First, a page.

Keeping My Mom’s Memory Alive for My Kids


My mom, an amazing woman who created a magical childhood for my brothers and me and serves as an extraordinary example of a wonderful mother, wife, and friend, passed away when I was 19, a full decade before I became a mom. I deeply regret that my kids will never meet her in this lifetime, and I would love nothing more than for her to play an active role in their lives.

As my kids grow up and build strong relationships with their living grandparents, I realize that while nothing I do can bring my mom physically into their lives, I do have the responsibility and capability to bring my mom’s memory to life and ensure that she remains a vibrant part of our family’s story.

I don’t think you need to meet someone physically to feel like you know them. Full disclosure, some of my favorite people aren’t really people at all, but characters in beloved books and even movies and TV shows. That’s sort of embarrassing to type out, but if you’ve never imagined yourself hanging at Hogwarts with Hermione, well then, sorry for your lack of imagination.

When considering how to bring my mom to life for my children, I’m reflecting on how a gifted storyteller brings a fictional character for life. There is their origin story, their values and motivations, and then perhaps my favorite part – the little things. Their catch phrases, personality quirks, and daily habits. These little things show the reader or viewer what it might be like to spend consistent quality time with this character in real life.

For example, my mom always had a mug of tea floating around the house. She would pour herself a cup, forget about it, let it grow cold, warm it up in the microwave, forget about it, let it grow cold in the microwave, and repeat the cycle. That little anecdote is just so very her – wholesome, well-intentioned, and more than a little absent-minded.

My late grandma would clasp her hands together and exclaim, “Very good!” to almost every thing one of her children or grandchildren announced. That little phrase is just so very her – wholly supportive, deeply interested in others, and easily delighted.

Neither of those stories are hilarious, unbelievable, or transformative, but they paint a picture of what it is like to spend time with them in everyday settings as I was so fortunate to be able to do for 19 years. I wish that my kids were also able to experience the little moments that made me laugh or roll my eyes. Since they can’t, my hope is that through sharing both inconsequential tidbits as well as origin stories and values, my mom and grandparents, though gone, will still feel present for my kids.

As I go through my family’s daily routine, I aim to seek out opportunities to share how my mom would react in the same scenario. If I forget about my coffee and let it go cold (daily), there’s an opportunity to bring in my mom. If I borrow one of my mom’s cheesy exit lines (“see you round like a donut”), or totally nail a funny voice for a stuffed animal like she would, there’s an opportunity to bring in my mom. You likely have similar opportunities throughout your day to reference something small and silly about your loved ones and provide your kids with a delightful glimpse of their personalities.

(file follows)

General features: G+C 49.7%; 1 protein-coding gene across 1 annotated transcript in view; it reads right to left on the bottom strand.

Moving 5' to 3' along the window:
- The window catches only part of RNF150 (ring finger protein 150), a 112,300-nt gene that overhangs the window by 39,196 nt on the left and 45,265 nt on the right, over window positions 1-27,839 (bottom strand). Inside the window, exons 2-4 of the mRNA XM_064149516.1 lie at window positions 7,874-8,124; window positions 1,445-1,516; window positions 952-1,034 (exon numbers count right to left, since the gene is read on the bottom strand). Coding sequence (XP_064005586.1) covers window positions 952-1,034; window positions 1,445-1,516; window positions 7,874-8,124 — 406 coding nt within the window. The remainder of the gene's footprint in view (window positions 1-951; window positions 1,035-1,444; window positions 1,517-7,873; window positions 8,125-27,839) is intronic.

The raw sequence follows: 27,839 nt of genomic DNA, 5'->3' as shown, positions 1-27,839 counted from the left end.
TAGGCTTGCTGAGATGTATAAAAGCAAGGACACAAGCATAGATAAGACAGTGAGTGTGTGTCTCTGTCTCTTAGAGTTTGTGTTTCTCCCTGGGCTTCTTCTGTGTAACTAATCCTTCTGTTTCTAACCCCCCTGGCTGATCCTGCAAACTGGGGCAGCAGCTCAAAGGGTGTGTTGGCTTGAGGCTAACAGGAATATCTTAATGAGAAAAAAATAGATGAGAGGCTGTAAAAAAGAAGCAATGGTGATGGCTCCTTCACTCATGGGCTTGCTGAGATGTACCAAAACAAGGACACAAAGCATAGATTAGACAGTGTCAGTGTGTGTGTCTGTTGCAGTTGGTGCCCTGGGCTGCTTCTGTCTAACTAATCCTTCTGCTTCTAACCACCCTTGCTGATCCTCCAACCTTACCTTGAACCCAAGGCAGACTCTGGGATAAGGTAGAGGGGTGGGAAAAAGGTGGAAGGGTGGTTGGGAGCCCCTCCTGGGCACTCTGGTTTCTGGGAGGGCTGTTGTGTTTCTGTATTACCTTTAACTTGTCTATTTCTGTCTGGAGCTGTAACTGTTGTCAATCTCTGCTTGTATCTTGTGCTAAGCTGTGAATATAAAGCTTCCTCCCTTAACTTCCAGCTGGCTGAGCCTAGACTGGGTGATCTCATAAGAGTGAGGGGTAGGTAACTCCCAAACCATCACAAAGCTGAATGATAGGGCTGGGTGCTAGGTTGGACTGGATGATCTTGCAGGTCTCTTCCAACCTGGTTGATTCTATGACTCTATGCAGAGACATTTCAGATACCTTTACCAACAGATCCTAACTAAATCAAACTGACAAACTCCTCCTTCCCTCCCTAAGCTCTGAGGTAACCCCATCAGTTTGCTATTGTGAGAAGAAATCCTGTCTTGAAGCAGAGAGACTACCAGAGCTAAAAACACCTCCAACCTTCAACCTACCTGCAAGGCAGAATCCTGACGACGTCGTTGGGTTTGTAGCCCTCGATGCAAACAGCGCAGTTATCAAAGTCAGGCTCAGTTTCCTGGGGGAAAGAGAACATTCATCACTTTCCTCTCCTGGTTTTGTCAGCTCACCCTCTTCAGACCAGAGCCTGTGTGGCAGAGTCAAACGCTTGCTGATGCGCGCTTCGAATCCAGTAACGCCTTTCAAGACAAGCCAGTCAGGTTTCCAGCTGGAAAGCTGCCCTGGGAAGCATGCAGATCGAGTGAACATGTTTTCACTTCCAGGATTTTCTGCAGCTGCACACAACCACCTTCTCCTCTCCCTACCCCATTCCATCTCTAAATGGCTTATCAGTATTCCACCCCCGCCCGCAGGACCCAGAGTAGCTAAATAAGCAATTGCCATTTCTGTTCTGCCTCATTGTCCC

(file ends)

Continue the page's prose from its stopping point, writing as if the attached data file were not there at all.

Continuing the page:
I would love to hear how other moms are keeping their loved ones’ memories alive for their kids as I am in early days with this process. I know so many of us are in this same boat, so please share your stories and ideas!

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A native St. Louisan, Diana lives in Creve Coeur with her husband, young son, two daughters, and two dogs. She has her Bachelor’s degree in Anthropology, which she uses as an excuse to be nosy regarding other people’s lives. She recently left a career in legal marketing to work part-time from home and focus on her babies (furry and otherwise). Her current parenting mantras are: “I can do it all, just not all at once,” and “It will probably be fine?” Diana gets her kicks by going for long runs, reading a mix of high-brow and low-brow literature, and seeking out activities her whole family (including the puppies!) can enjoy around town.


  1. I cried when I read this… I lost my mom when I was 29. A few months after my second was born. I try everyday to bring her up whether it’s about her favorite mug, or that she loved the Beatles and VW Bugs. My kids think she’s so cool even though they don’t remember her which breaks and warms my heart at the same time.

  2. I was 28 when my mom passed away. I had my daughter at 35. Like you, it breaks my heart that she was never able to meet my daughter in this lifetime. You’re doing great at keeping her memory alive! I’m kind of like you…we’ll be doing something and I’ll make a comment about how “my mom, your angel grandma” would…andwhatever it is, we talk about it. My mom was a prankster. My daughter has picked that up. She loves saying, “I tricked you!” We also have a picture of all the grandparents in a frame with new baby. While my mom isn’t holding her, my moms picture is also included. Just keep doing what you’re doing, mama! Hugs!

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